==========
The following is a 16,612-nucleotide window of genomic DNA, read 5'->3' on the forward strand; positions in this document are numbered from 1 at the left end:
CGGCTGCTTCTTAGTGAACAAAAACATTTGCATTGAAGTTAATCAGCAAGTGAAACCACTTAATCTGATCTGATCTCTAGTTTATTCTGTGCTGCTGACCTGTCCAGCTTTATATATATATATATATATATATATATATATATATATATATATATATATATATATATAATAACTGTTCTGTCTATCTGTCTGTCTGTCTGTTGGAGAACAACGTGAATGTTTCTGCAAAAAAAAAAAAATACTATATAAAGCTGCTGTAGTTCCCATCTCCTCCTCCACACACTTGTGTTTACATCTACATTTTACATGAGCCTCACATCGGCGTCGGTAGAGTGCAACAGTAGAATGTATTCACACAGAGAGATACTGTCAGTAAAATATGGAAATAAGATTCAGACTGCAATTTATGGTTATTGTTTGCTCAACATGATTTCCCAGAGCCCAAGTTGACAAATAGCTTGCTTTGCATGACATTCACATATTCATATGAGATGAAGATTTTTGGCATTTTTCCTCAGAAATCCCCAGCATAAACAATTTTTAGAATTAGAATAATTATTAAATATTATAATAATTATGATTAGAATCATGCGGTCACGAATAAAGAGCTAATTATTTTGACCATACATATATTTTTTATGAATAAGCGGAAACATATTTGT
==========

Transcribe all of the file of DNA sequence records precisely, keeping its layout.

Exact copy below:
The following is a 16,612-nucleotide window of genomic DNA, read 5'->3' on the forward strand; positions in this document are numbered from 1 at the left end:
CGGCTGCTTCTTAGTGAACAAAAACATTTGCATTGAAGTTAATCAGCAAGTGAAACCACTTAATCTGATCTGATCTCTAGTTTATTCTGTGCTGCTGACCTGTCCAGCTTTATATATATATATATATATATATATATATATATATATATATATATATATATATATATAATAACTGTTCTGTCTATCTGTCTGTCTGTCTGTTGGAGAACAACGTGAATGTTTCTGCAAAAAAAAAAAAATACTATATAAAGCTGCTGTAGTTCCCATCTCCTCCTCCACACACTTGTGTTTACATCTACATTTTACATGAGCCTCACATCGGCGTCGGTAGAGTGCAACAGTAGAATGTATTCACACAGAGAGATACTGTCAGTAAAATATGGAAATAAGATTCAGACTGCAATTTATGGTTATTGTTTGCTCAACATGATTTCCCAGAGCCCAAGTTGACAAATAGCTTGCTTTGCATGACATTCACATATTCATATGAGATGAAGATTTTTGGCATTTTTCCTCAGAAATCCCCAGCATAAACAATTTTTAGAATTAGAATAATTATTAAATATTATAATAATTATGATTAGAATCATGCGGTCACGAATAAAGAGCTAATTATTTTGACCATACATATATTTTTTATGAATAAGCGGAAACATATTTGT